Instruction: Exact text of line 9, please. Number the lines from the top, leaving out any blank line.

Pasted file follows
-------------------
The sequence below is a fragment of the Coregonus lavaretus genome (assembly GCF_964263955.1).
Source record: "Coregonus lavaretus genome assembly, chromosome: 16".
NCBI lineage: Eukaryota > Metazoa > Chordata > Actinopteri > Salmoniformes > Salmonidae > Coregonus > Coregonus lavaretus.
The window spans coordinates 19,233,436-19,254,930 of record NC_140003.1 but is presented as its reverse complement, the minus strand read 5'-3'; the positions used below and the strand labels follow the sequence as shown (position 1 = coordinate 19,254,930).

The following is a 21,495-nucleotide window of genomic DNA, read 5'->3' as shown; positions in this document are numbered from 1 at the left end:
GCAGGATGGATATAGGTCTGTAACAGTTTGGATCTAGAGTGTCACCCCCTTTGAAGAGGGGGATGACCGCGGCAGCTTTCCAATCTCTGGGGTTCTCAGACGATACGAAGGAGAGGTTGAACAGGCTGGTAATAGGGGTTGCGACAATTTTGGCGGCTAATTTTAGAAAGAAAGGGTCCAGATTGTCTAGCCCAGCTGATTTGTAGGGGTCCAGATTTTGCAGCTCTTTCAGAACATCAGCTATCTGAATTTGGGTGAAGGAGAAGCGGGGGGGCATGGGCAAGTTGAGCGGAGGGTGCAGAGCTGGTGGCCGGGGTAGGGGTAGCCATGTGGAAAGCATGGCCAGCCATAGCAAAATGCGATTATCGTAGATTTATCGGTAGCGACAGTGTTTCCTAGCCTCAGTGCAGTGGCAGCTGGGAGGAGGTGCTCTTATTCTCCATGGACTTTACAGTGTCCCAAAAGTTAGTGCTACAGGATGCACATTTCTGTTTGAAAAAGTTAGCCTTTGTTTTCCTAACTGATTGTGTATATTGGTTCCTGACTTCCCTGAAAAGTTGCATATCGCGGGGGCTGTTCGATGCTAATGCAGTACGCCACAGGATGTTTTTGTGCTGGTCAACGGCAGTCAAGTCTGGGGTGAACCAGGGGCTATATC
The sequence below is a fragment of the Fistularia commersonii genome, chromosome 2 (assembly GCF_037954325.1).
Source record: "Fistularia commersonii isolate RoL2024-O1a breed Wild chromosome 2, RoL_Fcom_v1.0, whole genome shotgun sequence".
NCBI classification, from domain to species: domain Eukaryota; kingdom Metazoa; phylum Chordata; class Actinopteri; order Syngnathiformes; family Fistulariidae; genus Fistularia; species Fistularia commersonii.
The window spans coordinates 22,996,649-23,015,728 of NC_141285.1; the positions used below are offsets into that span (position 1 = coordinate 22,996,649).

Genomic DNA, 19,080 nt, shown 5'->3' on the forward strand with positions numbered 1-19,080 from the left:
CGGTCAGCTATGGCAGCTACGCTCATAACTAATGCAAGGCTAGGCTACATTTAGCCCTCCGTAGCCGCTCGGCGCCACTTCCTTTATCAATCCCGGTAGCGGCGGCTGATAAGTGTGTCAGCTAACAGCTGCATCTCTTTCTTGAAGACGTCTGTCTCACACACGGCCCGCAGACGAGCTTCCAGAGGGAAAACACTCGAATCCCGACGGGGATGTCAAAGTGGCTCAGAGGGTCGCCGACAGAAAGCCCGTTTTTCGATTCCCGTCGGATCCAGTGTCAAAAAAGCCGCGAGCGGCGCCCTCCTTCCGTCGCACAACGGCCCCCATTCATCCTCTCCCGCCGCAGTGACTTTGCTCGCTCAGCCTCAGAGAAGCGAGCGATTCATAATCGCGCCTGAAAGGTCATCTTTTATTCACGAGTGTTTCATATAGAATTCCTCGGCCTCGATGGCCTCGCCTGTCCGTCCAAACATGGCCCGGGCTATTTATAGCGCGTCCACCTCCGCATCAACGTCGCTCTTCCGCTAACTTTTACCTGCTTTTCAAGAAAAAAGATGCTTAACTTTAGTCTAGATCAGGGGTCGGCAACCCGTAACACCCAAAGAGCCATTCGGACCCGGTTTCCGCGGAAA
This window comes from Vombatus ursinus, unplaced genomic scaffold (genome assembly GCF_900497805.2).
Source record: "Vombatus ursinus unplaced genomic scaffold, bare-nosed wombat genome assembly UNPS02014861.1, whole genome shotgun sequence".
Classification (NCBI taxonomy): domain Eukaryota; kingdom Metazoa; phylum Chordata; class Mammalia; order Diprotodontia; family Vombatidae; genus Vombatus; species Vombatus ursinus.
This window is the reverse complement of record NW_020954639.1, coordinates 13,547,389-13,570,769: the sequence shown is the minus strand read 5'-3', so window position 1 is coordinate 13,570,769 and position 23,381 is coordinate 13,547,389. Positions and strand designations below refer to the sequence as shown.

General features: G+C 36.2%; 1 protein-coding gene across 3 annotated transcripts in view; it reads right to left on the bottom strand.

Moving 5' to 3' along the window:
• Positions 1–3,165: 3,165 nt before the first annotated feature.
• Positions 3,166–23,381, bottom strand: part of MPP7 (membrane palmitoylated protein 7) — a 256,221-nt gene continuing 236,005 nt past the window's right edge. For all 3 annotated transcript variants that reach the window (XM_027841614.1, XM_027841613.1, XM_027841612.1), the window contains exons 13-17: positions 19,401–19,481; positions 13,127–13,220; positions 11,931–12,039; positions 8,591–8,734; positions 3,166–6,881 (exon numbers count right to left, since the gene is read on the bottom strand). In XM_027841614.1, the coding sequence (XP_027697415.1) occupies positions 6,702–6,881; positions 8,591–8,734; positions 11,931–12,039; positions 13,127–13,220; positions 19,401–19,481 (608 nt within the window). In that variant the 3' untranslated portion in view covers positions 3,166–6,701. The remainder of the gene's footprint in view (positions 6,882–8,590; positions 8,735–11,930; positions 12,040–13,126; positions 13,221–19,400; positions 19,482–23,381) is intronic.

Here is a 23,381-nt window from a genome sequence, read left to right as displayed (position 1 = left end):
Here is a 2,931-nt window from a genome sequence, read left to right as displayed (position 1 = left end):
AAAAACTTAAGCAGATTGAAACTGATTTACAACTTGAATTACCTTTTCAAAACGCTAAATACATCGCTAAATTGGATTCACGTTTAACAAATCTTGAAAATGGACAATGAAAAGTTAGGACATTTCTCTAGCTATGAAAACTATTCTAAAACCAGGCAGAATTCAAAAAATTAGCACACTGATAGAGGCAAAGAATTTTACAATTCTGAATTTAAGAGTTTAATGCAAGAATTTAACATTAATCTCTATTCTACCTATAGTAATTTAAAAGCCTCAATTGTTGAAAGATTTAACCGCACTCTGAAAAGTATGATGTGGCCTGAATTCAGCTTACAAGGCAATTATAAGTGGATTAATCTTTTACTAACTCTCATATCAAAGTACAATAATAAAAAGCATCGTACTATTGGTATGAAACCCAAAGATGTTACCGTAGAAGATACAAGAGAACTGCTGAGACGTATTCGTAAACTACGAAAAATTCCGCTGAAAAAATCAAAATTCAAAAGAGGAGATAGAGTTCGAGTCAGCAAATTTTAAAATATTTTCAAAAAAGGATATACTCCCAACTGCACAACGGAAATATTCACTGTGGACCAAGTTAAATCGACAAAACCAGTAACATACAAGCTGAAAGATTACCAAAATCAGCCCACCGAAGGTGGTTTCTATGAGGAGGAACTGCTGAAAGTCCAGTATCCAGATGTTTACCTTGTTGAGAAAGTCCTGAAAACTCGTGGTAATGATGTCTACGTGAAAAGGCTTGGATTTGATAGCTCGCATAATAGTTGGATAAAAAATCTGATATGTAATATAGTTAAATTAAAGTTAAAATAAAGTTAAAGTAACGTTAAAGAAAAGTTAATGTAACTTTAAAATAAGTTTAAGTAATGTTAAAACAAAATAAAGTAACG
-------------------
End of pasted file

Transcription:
NCBI classification, from domain to species: domain Eukaryota; kingdom Metazoa; phylum Chordata; class Actinopteri; order Syngnathiformes; family Fistulariidae; genus Fistularia; species Fistularia commersonii.